Meet the Correspondent: Marina Grechanik > Tel-Aviv, Israel$show=/search/label/Marina%20Grechanik


"Sketching is one of my passions. I don't feel comfortable when I leave home without a sketchbook and some pens in my bag. I think that my way to put things in my memory is to draw them. And taking pictures isn't the same thing.

I live in a very dynamic surrounding — Israel is a warm country with warm weather and warm people. Of course, we have seashores, which calm us a little bit. I love to sit in a corner of some Tel-Aviv coffee shop and explore relationships: between people, their environment, between myself. All this unique local mix of cultures, languages and styles is always a great source for inspiration. You need to be fast, because, as I said, everything is very dynamic. But that's why I love it so much.

Sometimes, I look around, and I find some usual items like sugar bags or napkins. I use them in my drawings to show the atmosphere. Sometimes I draw directly on placemats."

• Marina's art on Flickr.
• Marina's website.

Meet the Correspondent: Tina Koyama > Seattle$show=/search/label/tina%20koyama

"The dictionary says that a hobby is “an activity or interest pursued for pleasure or relaxation.” Although urban sketching certainly provides both pleasure and relaxation, I don’t think of it as my hobby. I think of it more as a way of life – something that has become such a normal part of my everydayness that it shapes how I view the world.

For most of my life I had both the fear of drawing as well as the desire to draw. In 2011, inspired by Gabi Campanario’s Seattle Sketcher column, I finally decided to overcome the fear. His drawings of Seattle – my birthplace and lifelong home – were of sights that I had seen many times, yet had never truly seen. I wanted to learn to see, and therefore experience, those locations (and any new ones that I travel to) more completely. Part 8 of the Urban Sketchers Manifesto, to “show the world, one drawing at a time,” has a flip side: Sketching enables me to see my own world, one drawing at a time.

In the last four years, it is not an exaggeration to say that Urban Sketchers has changed my life. I have met and sketched with many wonderful people around the globe, either at symposiums or during other travel, because the USk network brought us together. I sketch almost weekly with my local group, sharing sketches, art supplies and friendship. Even when I stay home and enjoy sketches online, I am still a part of that rich network, learning with every sketch about other people’s lives.

In May, my husband Greg and I went to France for the first time, and I sketched the Eiffel Tower. Sketching one of the world’s most famous icons felt like a dream come true – the ultimate in urban sketching. But although I can’t resist sketching world-famous icons whenever I’m fortunate enough to see them, for me, urban sketching is much more than that.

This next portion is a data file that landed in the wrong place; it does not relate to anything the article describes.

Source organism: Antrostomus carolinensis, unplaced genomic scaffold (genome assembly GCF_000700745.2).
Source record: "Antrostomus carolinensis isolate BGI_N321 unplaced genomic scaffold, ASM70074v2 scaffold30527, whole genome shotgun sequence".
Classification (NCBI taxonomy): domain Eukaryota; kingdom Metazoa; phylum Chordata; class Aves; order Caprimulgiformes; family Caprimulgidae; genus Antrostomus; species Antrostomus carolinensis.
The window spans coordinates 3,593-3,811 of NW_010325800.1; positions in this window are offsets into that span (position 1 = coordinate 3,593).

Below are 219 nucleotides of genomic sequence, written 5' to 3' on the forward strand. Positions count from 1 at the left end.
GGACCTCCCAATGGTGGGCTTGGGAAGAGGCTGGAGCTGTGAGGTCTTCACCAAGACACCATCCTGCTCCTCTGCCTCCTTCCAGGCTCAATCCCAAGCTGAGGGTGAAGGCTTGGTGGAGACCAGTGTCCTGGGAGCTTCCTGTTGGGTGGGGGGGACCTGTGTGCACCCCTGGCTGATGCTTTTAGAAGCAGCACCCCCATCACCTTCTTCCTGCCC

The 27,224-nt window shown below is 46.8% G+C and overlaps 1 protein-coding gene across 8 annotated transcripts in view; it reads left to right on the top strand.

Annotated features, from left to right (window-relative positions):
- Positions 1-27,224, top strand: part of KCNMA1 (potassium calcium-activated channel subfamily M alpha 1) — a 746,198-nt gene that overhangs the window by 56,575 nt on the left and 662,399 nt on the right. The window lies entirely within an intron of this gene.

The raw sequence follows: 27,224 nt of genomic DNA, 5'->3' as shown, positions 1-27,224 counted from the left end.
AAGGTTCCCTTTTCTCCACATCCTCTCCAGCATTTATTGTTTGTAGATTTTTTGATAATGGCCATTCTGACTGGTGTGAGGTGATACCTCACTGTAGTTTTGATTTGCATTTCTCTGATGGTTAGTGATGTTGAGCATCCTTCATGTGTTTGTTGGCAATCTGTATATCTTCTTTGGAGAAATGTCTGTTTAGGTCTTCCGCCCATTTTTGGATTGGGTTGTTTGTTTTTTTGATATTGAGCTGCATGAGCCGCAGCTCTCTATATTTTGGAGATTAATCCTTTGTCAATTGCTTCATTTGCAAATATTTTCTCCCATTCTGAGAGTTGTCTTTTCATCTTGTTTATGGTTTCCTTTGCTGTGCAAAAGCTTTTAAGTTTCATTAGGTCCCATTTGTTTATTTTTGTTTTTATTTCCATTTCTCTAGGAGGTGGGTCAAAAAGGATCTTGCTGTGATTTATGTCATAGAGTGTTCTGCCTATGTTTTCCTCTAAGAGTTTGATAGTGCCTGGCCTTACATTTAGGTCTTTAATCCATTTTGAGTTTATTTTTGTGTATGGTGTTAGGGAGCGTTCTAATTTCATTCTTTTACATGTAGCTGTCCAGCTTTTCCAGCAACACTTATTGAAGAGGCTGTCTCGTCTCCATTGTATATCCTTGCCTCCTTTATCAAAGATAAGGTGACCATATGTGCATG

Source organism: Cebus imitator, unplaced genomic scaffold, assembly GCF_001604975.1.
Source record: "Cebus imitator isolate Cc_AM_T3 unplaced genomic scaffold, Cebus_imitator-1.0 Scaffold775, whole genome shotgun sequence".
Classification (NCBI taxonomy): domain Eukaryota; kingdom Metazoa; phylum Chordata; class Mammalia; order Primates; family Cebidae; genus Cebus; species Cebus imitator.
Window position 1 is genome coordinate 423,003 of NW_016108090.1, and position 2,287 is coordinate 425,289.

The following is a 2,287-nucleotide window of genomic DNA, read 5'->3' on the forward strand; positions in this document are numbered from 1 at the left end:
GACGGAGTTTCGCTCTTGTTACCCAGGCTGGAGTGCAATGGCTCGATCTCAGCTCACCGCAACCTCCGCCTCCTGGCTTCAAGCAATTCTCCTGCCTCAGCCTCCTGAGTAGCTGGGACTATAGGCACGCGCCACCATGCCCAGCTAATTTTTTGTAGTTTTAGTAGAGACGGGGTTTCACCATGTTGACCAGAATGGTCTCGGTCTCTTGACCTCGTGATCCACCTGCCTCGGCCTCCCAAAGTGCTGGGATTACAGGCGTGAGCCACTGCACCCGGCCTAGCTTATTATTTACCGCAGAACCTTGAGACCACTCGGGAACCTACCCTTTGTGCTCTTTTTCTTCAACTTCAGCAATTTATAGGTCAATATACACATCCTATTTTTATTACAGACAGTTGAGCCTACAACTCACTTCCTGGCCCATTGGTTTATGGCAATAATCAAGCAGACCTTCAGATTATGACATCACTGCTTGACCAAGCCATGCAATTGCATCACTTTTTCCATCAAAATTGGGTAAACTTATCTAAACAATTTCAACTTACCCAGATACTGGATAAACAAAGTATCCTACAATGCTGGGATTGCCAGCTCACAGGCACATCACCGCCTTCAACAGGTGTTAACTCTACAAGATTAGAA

Urban sketching is a tree with its middle chopped away to accommodate Seattle’s ubiquitous power lines. It’s about a couple of women chatting over coffee, or about workers roofing the house next door. It’s about an excavator filling a hole where a cherry tree once stood. Or the Tibetan monastery I drive by frequently that I couldn’t resist because it’s bright orange. Urban sketching is a string band performing at a local farmers’ market – or perhaps in Villefranche-sur-Mer.

Celebrating the mundane as well as the famous is what urban sketching is all about. My sketches are not necessarily about “special” moments; they are moments made special because I sketched them."

Tina has been editor of Drawing Attention since 2013 and now serves on the Urban Sketchers editorial board. See more of her sketches on her blog, on Flickr and on Instagram.

Meet the Correspondent: Pete Scully > Davis, Calif.$show=/search/label/Pete%20Scully



"I am from urban north London, but now live in urbane Davis California. I sketch, I write, sometimes do things and go places and my name is Pete.

When not Davis, I sketch Sacramento, San Francisco, London, or anywhere else I happen to be. I tend to erase people and cars from my cities, but I'm starting to get over this.

Davis: calm, old-fashioned, progressive, quirky, very very hot in the summer. I use micron and copic pens, with watercolour."

• Pete's blog.
• Pete's art on Flickr.

Meet the Correspondent: Suhita Shirodkar > San Jose, Calif.$show=/search/label/Suhita%20Shirodkar

"I was born in Mumbai (Bombay) and lived in different parts of India until I moved to San Jose, California, where I now live.

Travel inspires my art, but, traveling or not, I try to view the world around me as a traveller would; so whether I’m capturing a moment of calm on the banks of the Ganges in India, or sketching over coffee at my local coffee shop, I aim to look deeply, and with wonder, at both the everyday and the exotic, the old and the new.

I love color. My sketch kit consists of Extra Fine Sharpies (the fact that they bleed into the paper as soon as they touch it works really well for me—it forces me to work super-quick), a small set of Prismacolor pencils and a little watercolor travel set".
Blog
Flickr

Meet the Correspondent: Omar Jaramillo > Berlin$show=/search/label/Omar%20Jaramillo

"I was born in Guayaquil, Ecuador, where I studied architecture. I moved to Kassel (Germany) in 1999 to accomplish a master degree. Although I have always drawn and paint, it was not until I started studying in the Uni-Kassel, that I started keeping a travel sketchbook. I had a teacher there who used to do a lot of sketches when he travelled on university excursions. When he retired, I helped to organize an exhibition of his sketches. He brought a huge box full of sketchbooks he had filled since he was an architecture student. I spent a whole day selecting the most interesting drawings. It was a wonderful experience that opened my eyes to a new world. In the last 10 years I have the feeling of being in a long journey. I like to discover the cities where I live, to understand why a place is the way it is and what makes it different and unique from others. Drawing is for me a way to learn to love a place, to become part of it. I like to draw architecture but I am more attracted to urban scenery, portraying how people live in the city. Since I’m a foreigner, everything that locals find normal and taken-for-granted, for me is exotic. I always carry a small watercolor travel set from Windsor and Newton and my sketchbook in my bag. I always thought that drawing was a solitary experience until I found Urban Sketchers. It was amazing to find so many people doing the same thing. It is a great place to share!" • Omar's blog. • Omar's art on flickr. • Omar's website.